Tips on Saving Money for the Down Payment
The biggest barrier to getting on the property ladder for most millennials is saving for the down payment on a mortgage.
Many would-be homeowners are finding that average house prices are growing faster than their savings pot is, making the prospect of homeownership seem impossible.
As simple as it sounds, the best tip for these mortgage down payment savers is to make a budget and stick to it.
Let’s say someone was looking to save for a 5% down-payment on an average New York apartment (currently worth $308,300, according to Zillow). They could calculate that by saving $322 a month, they’d have a deposit within four years (assuming for the sake of simplicity that their savings interest matched annual house price inflation).
With that target lodged in their head, they would more motivated not to buy that avocado on toast or whatever other extravagance is throwing them off their savings goals.
As author and money-making expert Brian Tracy says, being successful is as simple as determining the price you need to pay to reach your goal, then resolving to pay it.
Millennials vs. Baby Boomers
Although both generations are likely to be sick of the stereotypes the media labels them with, there are many studies that indicateddifferences in the preferences of millennials and baby boomers when it comes to buying property.
For starters, not only do more baby boomers own a home, but a significantly higher proportion believes it’s important to own a home.
In a recent study by think-tank NDN, less than two out of three (64%) of millennials described home ownership as “very important.”
Millennials will also typically be harder to convince to settle in one area for a really long time, and if they do it’ll more likely be in a big city than out in the suburbs. This suggests that a millennial will be more likely to sell a few years after buying than previous generations. This is a generation raised on globalization and instant gratification.
For realtors dealing with millennials, this might mean more time spent selling the benefits of home ownership than they are perhaps used to.
Affluence is perhaps the biggest difference between the two generations. With that in mind, this could be the best opportunity for millennials to buy property in New York.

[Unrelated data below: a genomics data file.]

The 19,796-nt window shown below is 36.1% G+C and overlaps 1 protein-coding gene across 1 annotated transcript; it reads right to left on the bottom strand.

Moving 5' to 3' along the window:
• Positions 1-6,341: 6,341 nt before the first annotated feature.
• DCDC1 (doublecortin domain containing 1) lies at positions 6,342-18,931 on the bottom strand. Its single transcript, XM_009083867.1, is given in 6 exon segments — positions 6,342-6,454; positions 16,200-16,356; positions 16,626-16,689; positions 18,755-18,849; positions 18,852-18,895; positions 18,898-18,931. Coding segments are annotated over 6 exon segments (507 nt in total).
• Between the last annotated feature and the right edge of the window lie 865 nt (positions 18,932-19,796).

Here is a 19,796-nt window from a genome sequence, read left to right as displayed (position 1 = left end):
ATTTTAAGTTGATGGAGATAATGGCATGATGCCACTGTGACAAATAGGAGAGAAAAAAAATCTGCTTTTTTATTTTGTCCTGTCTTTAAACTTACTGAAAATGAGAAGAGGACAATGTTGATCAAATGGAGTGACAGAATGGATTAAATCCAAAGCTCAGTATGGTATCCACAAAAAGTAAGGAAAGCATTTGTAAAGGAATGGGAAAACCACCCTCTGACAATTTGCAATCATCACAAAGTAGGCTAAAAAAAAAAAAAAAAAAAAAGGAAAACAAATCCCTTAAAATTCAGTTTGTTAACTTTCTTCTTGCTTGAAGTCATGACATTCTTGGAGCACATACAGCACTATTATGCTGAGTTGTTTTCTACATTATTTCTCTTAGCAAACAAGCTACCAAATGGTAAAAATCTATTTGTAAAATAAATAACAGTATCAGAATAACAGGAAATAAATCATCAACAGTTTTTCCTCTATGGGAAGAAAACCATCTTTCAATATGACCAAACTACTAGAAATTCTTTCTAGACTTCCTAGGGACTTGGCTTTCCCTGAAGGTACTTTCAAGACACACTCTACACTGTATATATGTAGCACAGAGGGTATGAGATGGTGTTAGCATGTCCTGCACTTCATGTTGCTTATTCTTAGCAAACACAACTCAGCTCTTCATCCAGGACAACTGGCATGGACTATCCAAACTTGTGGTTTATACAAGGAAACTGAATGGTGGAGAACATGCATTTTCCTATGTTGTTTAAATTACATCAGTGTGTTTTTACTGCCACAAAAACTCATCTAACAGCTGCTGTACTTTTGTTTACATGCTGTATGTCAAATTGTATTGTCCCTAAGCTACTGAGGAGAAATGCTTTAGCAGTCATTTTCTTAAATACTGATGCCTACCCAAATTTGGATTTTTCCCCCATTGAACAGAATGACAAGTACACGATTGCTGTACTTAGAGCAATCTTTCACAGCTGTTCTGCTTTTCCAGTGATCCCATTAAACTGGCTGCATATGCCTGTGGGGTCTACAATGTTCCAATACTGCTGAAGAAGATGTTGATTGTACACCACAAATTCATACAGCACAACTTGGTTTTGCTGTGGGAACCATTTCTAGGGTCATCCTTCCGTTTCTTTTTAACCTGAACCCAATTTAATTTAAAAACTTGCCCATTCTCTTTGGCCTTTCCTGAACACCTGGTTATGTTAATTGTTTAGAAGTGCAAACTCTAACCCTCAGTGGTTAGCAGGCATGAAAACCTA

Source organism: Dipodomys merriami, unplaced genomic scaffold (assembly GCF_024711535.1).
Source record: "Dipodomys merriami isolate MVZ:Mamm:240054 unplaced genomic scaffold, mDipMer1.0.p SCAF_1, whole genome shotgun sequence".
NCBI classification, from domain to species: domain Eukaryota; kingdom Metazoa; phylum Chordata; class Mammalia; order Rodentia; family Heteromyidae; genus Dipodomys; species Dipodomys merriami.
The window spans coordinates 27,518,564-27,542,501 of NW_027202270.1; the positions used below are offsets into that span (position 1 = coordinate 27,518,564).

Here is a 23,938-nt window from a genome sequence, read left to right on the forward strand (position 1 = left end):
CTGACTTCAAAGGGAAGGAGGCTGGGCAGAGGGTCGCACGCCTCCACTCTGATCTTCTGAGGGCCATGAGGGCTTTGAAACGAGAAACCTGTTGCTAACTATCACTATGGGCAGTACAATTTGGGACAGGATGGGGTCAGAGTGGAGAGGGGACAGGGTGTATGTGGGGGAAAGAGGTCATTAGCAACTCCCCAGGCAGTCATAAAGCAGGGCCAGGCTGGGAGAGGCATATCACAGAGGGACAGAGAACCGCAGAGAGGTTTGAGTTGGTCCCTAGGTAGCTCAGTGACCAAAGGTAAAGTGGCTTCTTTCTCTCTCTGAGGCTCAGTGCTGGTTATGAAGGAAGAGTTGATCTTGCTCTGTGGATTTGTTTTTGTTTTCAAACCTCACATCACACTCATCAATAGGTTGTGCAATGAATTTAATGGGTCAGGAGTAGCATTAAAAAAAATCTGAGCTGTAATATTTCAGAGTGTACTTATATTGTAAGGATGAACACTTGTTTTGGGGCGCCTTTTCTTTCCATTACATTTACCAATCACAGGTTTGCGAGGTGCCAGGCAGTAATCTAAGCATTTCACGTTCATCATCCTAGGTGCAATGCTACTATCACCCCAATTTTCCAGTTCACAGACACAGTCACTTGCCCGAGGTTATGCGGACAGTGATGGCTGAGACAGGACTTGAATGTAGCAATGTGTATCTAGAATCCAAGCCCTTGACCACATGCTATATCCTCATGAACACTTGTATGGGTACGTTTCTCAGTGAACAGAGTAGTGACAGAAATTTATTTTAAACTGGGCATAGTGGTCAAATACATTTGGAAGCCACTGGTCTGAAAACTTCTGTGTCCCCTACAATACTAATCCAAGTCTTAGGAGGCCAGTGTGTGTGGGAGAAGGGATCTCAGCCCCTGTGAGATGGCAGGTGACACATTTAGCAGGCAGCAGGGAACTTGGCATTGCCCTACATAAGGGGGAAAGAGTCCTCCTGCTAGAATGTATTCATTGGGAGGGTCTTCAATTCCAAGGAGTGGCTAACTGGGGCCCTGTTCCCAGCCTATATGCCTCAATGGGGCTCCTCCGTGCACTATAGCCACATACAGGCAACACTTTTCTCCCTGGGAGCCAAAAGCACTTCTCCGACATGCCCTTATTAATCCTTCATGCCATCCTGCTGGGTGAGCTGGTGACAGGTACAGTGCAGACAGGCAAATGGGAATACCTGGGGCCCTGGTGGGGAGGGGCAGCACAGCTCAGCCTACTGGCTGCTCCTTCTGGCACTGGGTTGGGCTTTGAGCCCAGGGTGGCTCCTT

New figures suggest that Manhattan real estate prices fell below the $2 million mark in Q4 2017, for the first time in nearly two years. Demand for property has dropped by 12% compared to the same period in the previous year, which would explain the price fall, although this dip hasn’t been tipped to last too long.
Tax Breaks and Incentives
for New York Homeowners
If you receive STAR exemption or credit and are planning to reside in a school district that complies with the New York State property tax cap, you may be eligible for Property Tax Relief Credit.
This is delivered as check straight to your address, although you have to have paid school property taxes in the previous tax year to apply. Those with annual incomes higher than $275,000 will not be eligible.
A new tax law surrounding the SALT deduction plan is set to dramatically change the amount of tax that all New York homeowners will pay. The delay surrounding the implementation of this law has even been cited as a major factor behind the slow-down in New York property transactions, although it is definitely expected to be introduced this year.
The SALT deduction currently allows taxpayers who itemize their bill to deduct all of their state individual incomes, sales and property taxes. However, under new plans these deductions will be capped at a maximum of $10,000.